“The way we engage and communicate with each other has changed since the pandemic began, so those soft skills have been really important,” Roth said. “But technical skills is an area we’re investing in as well, whether that’s taking an extra course in video production or learning about digital event strategy.”

The pandemic’s impact on the work landscape has made the need to upskill and reskill workers even more urgent. According to the Citrix report, 82% of employees and 62% of HR directors believe that workers will need to hone their current skills or acquire new ones at least once a year in order to maintain competitive advantage in a global job market. Additionally, more than 60% of learning and development (L&D) professionals globally agree that L&D shifted from a “nice to have” to a “need to have” in 2021.

Large, global enterprises have already taken action. Amazon is investing $700 million to help non-technical employees move into more technical IT roles. Accenture is spending nearly $1 billion each year to retrain its workers who are at risk of losing a job to automation. PwC is spending $3 billion to upskill all of its 275,000 employees over the next three to four years.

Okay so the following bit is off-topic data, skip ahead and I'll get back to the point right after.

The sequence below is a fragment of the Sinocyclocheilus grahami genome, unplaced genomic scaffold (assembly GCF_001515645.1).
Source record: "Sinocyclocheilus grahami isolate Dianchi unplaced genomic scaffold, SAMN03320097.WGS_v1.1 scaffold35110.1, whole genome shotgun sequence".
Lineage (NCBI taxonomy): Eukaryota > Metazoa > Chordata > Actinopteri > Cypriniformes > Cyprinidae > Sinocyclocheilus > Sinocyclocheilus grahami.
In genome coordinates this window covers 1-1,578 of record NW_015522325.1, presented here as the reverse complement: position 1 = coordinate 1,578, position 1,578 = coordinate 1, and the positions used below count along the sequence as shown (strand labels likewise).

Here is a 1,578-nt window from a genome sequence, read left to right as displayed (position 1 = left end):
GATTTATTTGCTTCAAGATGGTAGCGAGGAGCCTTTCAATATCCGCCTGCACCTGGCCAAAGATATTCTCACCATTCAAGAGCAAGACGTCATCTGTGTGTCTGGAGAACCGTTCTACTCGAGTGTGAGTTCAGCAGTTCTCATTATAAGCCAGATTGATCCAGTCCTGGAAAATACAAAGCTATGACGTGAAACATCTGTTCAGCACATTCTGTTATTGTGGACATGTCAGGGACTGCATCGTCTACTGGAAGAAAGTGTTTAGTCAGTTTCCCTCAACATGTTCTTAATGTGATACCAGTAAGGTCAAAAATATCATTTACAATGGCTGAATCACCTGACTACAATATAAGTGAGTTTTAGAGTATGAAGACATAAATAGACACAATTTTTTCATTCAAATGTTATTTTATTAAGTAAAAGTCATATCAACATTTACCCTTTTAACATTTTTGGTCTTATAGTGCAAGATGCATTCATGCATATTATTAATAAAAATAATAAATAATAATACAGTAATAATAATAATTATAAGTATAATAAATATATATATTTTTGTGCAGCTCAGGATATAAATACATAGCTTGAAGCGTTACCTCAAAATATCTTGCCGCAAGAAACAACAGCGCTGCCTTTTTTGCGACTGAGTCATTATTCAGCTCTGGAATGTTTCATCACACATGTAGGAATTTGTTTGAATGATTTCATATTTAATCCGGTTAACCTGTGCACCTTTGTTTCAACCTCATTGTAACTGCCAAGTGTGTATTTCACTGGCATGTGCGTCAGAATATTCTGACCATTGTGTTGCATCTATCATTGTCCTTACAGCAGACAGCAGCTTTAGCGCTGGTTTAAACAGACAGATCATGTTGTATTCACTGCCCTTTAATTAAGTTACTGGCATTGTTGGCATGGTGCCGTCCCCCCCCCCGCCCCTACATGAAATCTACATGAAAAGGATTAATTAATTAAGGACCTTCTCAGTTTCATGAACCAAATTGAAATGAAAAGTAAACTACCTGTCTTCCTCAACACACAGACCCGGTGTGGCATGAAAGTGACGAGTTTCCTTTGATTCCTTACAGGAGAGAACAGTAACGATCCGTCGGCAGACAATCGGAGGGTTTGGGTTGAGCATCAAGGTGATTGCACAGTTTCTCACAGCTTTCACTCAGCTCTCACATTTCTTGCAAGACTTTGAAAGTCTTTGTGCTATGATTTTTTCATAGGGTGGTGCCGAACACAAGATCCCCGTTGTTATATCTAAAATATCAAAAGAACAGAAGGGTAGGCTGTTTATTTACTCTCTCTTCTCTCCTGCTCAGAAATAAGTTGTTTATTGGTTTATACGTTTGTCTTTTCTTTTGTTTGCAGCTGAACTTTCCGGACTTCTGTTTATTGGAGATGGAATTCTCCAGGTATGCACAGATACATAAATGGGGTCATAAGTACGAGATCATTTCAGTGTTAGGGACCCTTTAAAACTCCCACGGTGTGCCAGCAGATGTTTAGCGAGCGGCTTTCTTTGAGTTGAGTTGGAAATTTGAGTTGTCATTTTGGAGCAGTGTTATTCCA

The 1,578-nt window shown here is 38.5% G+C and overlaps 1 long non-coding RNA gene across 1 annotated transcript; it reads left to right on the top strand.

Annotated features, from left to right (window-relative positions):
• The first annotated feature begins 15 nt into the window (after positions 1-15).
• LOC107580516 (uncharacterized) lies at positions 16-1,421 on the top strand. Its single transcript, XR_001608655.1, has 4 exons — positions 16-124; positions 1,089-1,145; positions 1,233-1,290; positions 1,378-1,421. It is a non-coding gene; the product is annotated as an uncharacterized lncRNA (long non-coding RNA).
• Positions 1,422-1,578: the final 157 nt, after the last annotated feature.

Small and medium businesses have also made professional development a priority. More than 60% of small and medium businesses globally report that the focus of their learning and development programs in 2021 is upskilling and reskilling. And 66% of middle market companies plan to invest in new skills training for their existing employees.

All this is to say, it has become increasingly clear that if a company hopes to stay competitive, it will need to prioritize learning opportunities. By doing so, companies will not only make themselves more attractive to existing workers and potential hires, but also be prepared to tackle the rapidly-changing world of work and industry needs.

How to invest in professional development

In 2020, average direct learning expenditure dropped to $1,267 per employee—a 3.1% decline from the average of $1,308 in 2019, according to the Association for Talent Development’s (ATD) 2021 survey. But the lower spending was paired with a slight increase in average learning hours, which rose from 34.7 to 35 per employee—likely a result of the rise in virtual classrooms and e-learning opportunities that reach more learners at less cost.

When looking at data for L&D expenditure in 2020, the numbers suggest that smaller organizations (less than 500 employees) should spend about $1,990 per employee or 6.3% of payroll. Midsize organizations (500 to 9,999 employees) should spend about $800 per employee or 1.7% of payroll. Larger organizations (10,000 or more employees) should spend $740 per employee or 0.9% of payroll.

In terms of learning hours, smaller organizations should allocate about 33 learning hours to each employee, while midsize should allocate 37 and larger should allocate 34.